It's nice not worrying about lack of money though. But it's like, money is only a problem when you don't have it, and when you do it doesn't make you happy, just one thing to not worry about. That probably sounds obvious, but I think money is like losing weight. When you feel "fat", you want to be "skinny" more than anything in the world and believe that it'll make you so so happy, but once you get to your ideal weight, being skinny doesn't exactly make you happy either, you just don't feel so down about your body, or even then, sometimes you still do feel unhappy with it.
    This is just my opinion! I don't think I'm a very superficial / materialistic person so it doesn't make me happy, but money is great for having more options with your education!
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    (Original post by whenthecatcalls)
    Still an equally respectable path, what uni if I may ask?, not being nosey but you know.
    I VMed you. Also, as long as you work hard you'll probably get the grades for LSE, waiting for those grades to get into Uni was one of the most stressful times of my life
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    (Original post by dripper)
    I have hoards of cash and I enjoy buying good things and triumphantly storming over people with my elephantine private education-funded intellect.
    I hope you are trolling, If not, that's just pure arrogance
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    (Original post by cleverasvoltaire)
    Being someone who has parents in the very highest percent of earners, it is a blessing. I have been to excellent private schools, I have always been comfortably off and I have also been able to help those less fortunate. Financial freedom gives so many options in practically every aspect of life. Most importantly, though, I have a VW Beetle at the age of 17. Which makes me extremely happy.
    That's odd.. 3 weeks ago you were talking about how your parents have no money. What a remarkable turnaround for them.
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    My family live comfortably. We would be considered rich by some, but I really don't feel money makes any difference to me as a person, and I don't like talking about it overly. This is where I start to feel uncomfortable with what my life looks like from the outside. I have never been given everything I want (as some would assume) and I wouldn't ask for anything, either.

    I'm extremely grateful for what I have as I grew up with little money, and my parents work very, very hard for what we have now. I was always encouraged to get a job and work hard, and I have - at one point I was doing 3 part time jobs to earn money.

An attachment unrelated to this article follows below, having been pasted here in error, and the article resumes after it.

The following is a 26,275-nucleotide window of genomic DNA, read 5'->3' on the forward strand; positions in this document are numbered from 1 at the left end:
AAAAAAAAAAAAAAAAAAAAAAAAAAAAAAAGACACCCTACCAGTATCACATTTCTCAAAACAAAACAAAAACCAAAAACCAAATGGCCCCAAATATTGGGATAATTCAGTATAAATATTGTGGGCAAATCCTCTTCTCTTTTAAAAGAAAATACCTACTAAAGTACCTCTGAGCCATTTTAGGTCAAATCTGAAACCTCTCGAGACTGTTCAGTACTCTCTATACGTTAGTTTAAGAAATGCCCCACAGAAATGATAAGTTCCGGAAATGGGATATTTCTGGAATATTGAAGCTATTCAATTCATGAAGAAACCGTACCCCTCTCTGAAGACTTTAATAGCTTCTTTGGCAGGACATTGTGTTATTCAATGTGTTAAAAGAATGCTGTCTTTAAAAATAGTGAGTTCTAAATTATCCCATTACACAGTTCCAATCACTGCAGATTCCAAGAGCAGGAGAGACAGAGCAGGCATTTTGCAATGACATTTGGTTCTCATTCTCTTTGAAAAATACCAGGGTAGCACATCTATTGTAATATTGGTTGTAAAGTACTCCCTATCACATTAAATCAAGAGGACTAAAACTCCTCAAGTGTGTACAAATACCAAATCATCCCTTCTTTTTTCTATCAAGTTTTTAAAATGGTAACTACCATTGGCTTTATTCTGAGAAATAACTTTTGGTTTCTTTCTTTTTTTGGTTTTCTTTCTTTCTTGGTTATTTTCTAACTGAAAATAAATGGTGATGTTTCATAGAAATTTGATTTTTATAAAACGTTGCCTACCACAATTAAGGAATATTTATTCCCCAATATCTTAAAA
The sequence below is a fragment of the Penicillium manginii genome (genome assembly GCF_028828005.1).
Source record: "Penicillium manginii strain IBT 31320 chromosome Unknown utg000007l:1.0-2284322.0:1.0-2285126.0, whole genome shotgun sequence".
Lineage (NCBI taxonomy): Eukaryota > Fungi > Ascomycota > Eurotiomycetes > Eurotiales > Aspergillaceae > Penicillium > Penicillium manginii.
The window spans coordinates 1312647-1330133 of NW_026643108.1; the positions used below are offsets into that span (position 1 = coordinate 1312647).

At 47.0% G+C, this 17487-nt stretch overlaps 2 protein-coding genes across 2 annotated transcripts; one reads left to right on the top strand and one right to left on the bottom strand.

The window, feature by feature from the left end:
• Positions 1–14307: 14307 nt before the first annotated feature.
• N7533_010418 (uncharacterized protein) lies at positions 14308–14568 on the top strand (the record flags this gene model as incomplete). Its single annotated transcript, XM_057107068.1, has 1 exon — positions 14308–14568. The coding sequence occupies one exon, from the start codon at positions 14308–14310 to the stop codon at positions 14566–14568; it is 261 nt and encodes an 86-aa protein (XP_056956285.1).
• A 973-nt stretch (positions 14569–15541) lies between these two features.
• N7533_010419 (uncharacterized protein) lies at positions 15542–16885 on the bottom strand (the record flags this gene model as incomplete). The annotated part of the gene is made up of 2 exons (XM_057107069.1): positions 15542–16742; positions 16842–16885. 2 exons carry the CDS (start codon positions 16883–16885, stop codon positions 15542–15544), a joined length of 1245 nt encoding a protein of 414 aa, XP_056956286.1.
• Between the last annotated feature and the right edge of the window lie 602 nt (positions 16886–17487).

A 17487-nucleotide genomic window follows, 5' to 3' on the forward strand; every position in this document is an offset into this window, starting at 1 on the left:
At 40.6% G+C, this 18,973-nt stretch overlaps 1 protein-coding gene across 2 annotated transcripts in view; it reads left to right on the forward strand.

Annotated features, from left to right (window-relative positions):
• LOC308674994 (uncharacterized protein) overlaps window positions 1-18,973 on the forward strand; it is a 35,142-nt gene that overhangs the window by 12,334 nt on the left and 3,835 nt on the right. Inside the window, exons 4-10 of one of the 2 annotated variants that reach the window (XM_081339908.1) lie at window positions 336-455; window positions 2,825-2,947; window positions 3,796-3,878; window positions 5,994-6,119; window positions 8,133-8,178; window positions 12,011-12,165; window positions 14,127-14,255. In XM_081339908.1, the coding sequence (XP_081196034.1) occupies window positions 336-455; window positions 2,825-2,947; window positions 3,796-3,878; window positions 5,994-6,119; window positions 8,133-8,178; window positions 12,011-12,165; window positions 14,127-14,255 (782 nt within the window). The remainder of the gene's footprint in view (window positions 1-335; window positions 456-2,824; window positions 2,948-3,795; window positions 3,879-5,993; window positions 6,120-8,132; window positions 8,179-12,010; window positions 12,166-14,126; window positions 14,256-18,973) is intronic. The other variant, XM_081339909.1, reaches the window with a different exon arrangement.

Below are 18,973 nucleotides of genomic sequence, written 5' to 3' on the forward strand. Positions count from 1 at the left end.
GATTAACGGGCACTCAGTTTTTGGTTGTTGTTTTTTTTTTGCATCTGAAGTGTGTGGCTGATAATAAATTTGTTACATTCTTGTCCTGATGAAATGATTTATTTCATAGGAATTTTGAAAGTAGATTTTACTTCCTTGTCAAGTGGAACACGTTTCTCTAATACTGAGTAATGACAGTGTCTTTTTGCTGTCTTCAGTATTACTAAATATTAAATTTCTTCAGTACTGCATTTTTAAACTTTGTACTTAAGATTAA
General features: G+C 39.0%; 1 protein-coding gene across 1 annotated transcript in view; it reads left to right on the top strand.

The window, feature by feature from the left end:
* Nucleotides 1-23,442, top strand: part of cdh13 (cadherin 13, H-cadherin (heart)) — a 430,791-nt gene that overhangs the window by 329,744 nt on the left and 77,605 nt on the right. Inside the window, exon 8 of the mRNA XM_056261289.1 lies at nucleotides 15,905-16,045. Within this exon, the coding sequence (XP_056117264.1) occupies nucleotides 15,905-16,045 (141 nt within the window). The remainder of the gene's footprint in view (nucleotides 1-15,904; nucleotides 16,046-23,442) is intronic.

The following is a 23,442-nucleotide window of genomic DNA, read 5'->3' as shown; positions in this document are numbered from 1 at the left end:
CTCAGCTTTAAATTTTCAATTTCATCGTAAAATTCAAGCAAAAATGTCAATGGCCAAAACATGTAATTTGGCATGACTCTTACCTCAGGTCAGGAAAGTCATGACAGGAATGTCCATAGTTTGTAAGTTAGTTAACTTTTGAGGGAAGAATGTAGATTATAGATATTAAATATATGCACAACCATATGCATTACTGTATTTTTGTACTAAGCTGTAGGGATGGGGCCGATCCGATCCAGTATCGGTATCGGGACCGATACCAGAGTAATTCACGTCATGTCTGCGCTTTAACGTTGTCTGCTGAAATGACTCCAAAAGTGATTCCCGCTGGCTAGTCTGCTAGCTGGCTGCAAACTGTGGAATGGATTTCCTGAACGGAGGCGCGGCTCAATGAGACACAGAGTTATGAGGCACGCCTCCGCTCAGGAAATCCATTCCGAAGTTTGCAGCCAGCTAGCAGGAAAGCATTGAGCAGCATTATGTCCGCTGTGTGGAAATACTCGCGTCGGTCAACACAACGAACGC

If anything, my parents' attitude towards money has instilled in me a really good work ethic and attitude towards spending. I get pretty embarrassed by a lot of the kids in my area who throw their parents' money around like it's nothing.
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    (Original post by whenthecatcalls)
    (...) So if you consider yourself/your family very rich, do you take you wealth as a blessing or a burden? it would be interesting to know.
    Not rich, but not poor, so the middle. Just hypothetically my parents would have been the same ones, but rich. So I have had the same authoritarian father who would have ruined my life even as rich son. Of course if I would have been rich, I would have had the possibility to forget my sorrows by shopping, but the sorrows and mental pains were still in existence nevertheless. But as a son of a billionaire, I would not be aware of it. So one day I would have drowned the sorrows, problems and mental pains by alcohol. During ageing I would have surely realized my pathetic life as a rich snob. Because of excessive alcohol consumption, I would be died.

    What I was trying to point out is that there are things in life which cannot be bought by money, namely lovely and sensitive parents. A rich life is not a good one, if there are no people who likes you, or even share it with you. We, the humans, are social living creatures who could not live without being closely linked to beloved people. And that cannot be managed by money. And considered from this point of view, I would say, yes, being rich may be a burden.

    But being rich is also a matter of opinion. Although I have not money in abundance, I regard my life as rich. I am full of rich experiences and I have a rich general knowledge.